Kendal was the administrative centre of Westmorland, and is best known as the home of Kendal Mint Cake and of Alfred Wainwright. It is also a major shopping centre and still has a number of industries.
The town has two castles. The 'old' castle was built in c.1092 by the third baron of Kendal, Ketel de Tailbois. Only a grassy mound now survives, topped by an obelisk set up in 1788 to celebrate the centenary of William of Orange and the Glorious Revolution. This castle was burnt down by the Scots in 1210.
The 'new' castle was built c.1180 by Gilbert fitz Reinfried and is located on a grassy hill overlooking the town. It was reinforced after Bannockburn, when it was owned by the Parr family (from the 13th to 16th centuries), but after their period it fell into disrepair.
In the Middle Ages Kendal was a centre for the cottage spinning industry and became famous for Kendal Green which was formed by mixing blue from woad with yellow from dyer's yellow broom, found in the Kent valley. Medieval Kendal was centred around Kirkland, at the southern end of the main street around the parish church. The earlier Roman town of Alauna was also to the south and was built around a ford over the River Kent. The thirteenth century parish church is 103ft wide, making it the second widest in the country (and is only 7ft narrower than York Minster). The church contains the Parr Chapel, a memorial to George Romney the portrait artist and a helmet and sword said to have Robin, the Devil of Belle Isle, Windermere. During the Civil War he rode into the church in an attempt to take revenge on Colonel Briggs, who had besieged his house. Robin was struck down, losing his sword and helmet.
Next to the church is Abbot Hall, which contains a very high quality Art Gallery in a Georgian house, and the Museum of Lakeland Life and Industry. The Kendal Museum of Archaeology and Natural History is in the newer town.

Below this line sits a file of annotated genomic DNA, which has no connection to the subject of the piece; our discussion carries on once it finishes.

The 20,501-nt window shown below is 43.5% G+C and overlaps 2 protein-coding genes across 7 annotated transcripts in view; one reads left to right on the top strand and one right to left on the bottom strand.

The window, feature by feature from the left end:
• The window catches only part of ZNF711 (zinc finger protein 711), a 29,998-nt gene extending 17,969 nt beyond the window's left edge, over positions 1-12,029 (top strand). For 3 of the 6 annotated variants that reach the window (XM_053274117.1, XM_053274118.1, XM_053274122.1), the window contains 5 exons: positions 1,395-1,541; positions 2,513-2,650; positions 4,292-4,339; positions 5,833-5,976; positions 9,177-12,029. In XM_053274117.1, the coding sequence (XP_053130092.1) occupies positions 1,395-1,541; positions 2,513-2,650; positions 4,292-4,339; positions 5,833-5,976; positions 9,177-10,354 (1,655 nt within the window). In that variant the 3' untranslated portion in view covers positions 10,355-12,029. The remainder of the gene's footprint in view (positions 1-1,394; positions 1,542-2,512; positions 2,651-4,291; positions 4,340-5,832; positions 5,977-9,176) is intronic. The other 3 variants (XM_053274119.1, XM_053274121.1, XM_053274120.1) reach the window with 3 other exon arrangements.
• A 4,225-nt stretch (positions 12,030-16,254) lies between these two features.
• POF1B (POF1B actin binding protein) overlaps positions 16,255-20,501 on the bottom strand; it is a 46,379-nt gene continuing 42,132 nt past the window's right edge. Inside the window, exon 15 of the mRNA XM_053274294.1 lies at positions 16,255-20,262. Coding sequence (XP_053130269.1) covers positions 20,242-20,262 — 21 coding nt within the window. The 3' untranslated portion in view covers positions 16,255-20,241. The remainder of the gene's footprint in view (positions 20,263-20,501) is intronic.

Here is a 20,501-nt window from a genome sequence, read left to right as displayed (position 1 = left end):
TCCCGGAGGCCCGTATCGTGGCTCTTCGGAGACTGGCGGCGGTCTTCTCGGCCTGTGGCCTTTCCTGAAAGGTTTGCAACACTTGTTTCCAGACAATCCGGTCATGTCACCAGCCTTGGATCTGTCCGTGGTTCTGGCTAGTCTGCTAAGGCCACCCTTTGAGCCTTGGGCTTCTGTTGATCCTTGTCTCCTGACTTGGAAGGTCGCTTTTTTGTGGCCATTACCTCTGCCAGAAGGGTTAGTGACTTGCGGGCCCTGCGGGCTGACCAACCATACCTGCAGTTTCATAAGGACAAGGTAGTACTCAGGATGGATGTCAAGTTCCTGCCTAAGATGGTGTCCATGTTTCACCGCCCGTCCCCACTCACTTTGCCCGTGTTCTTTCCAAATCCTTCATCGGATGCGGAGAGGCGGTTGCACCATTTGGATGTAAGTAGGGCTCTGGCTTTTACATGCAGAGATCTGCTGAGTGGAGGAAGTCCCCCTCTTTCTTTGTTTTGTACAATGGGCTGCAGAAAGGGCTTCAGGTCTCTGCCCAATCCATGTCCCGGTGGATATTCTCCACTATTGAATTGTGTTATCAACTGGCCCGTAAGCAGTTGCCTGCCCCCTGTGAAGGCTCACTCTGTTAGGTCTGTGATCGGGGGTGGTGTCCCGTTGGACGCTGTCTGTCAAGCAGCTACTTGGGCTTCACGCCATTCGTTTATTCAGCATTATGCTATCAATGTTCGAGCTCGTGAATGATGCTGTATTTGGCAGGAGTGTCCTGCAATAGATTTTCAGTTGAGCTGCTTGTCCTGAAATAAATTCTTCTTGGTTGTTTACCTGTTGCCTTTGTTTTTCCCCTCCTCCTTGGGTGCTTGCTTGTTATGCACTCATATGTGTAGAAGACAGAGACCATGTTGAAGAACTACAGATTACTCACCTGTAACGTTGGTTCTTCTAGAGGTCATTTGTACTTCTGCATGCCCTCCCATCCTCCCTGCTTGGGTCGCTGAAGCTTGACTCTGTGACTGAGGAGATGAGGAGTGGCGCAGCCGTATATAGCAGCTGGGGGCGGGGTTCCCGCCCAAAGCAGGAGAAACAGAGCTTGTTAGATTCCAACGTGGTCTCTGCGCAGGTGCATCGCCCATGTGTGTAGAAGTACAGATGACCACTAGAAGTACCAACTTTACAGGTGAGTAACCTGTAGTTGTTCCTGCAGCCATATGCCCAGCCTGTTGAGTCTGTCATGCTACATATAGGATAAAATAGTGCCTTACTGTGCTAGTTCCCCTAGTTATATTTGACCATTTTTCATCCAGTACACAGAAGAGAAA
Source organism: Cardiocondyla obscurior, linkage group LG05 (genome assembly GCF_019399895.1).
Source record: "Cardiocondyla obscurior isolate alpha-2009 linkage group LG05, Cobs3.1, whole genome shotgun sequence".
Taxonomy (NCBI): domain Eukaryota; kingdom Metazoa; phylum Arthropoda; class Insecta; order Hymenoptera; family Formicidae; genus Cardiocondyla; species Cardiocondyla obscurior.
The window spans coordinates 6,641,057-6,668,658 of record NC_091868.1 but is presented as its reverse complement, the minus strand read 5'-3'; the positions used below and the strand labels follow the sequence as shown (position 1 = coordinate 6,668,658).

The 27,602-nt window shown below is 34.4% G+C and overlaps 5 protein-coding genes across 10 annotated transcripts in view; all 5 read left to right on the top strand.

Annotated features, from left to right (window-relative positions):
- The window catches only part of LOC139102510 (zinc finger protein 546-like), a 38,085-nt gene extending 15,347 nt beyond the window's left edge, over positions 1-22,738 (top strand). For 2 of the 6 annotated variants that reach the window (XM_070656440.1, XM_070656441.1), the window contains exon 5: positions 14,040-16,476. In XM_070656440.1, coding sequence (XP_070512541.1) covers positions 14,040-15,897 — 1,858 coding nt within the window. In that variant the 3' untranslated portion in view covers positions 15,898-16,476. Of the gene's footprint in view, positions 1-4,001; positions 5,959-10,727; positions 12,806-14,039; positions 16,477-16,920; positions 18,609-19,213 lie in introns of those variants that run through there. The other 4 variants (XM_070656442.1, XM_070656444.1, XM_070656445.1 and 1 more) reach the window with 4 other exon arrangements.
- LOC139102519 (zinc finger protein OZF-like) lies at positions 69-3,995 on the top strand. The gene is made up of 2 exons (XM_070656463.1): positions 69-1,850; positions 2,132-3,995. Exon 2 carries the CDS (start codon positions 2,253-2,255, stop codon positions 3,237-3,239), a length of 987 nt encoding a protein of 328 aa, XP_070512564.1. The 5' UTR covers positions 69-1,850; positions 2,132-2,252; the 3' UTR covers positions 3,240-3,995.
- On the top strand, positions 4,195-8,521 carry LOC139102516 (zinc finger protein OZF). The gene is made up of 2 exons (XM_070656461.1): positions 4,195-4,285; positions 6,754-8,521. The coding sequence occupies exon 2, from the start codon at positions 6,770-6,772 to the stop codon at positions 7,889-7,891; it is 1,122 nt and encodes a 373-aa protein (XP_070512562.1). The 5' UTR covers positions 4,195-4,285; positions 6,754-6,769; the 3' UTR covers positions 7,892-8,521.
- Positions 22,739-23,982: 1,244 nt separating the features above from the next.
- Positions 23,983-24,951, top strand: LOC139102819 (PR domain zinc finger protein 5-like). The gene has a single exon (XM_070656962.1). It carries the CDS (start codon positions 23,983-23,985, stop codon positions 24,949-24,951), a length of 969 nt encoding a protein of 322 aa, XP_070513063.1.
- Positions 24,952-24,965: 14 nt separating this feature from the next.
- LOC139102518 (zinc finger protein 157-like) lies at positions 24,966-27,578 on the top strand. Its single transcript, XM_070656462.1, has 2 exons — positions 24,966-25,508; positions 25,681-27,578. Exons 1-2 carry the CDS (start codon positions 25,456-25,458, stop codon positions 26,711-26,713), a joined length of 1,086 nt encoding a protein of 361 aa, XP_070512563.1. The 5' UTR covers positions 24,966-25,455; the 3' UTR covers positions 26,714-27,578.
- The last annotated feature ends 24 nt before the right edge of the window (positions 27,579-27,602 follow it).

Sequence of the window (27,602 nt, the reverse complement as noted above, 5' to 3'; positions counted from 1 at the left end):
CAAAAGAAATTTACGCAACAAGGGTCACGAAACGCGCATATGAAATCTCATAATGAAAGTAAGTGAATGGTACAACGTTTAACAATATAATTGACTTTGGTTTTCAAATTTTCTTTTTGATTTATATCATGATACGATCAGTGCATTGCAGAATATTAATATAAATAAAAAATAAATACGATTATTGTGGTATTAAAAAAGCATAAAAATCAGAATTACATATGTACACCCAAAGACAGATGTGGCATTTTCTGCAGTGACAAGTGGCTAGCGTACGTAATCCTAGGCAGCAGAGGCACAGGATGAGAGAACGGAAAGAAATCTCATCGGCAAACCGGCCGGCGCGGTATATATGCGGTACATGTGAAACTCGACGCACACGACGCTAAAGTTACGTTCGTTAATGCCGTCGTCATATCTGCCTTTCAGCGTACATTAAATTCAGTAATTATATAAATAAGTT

The current town centre is based around the 1826 Town Hall, with Stricklandgate to the north and Highgate to the south. A number of yards lead off the main street, many dating to the eighteenth century when they housed weavers. Dr Manning's Yard, Collin Croft, Shakespeare Yard, New Inn Yard and the Old Shambles are all worth a visit. The market place and the surrounding complex of streets are to the east of the main street. Kendal is also notable for its complex one way system, which takes most traffic away from this central area.
The wool industry was important from the 13th century, and the town's motto 'Pannus mihi pani' (Wool is my Bread) comes from this period. Traces of the wool industry can be seen at Sandes' Hospital, an almshouse for widows of men working in the wool industry, and in the Fleece Inn and Woolpack Yard.
Kendal was one of the few Lakeland towns to remain prosperous in the mid-18th to mid-19th period when many centres further into the fells suffered from the collapse of the small scale local textile industry. Kendal gained a small industrial quarter during this period, with water-powered mills on the Kent. The town was thus one of the more important manufacturing centres before the industrial revolution. It became the home of Romney's of Kendal (the makers of Kendal Mint Cake), K Shoes (taken over by Clarkes in 1981) and Provincial Insurance (now part of Axa). The town also contained saw-mills, bobbin-mills, corn mills, paper mills and gunpowder mills.
A number of regular events take place in or close to Kendal. The annual Kendal Gathering is a torch-light procession with carnival events and live music that takes place in the autumn. Sadly the 2012 event had to be cancelled, but it should return in September 2013. The Westmorland County Show takes place in September, currently on a site close to the M6 junction. The Lakeland Rose show currently takes place on the same site, although following a theme the 2012 event had to be cancelled (this time due to the poor weather).
Kendal has a good theatre, at the Brewery Arts Centre
Directions: Kendal is close to the M6, and is on the A6 and just to the north of the A 591, the main road into the southern Lakes.
Grid Reference: SD 516 928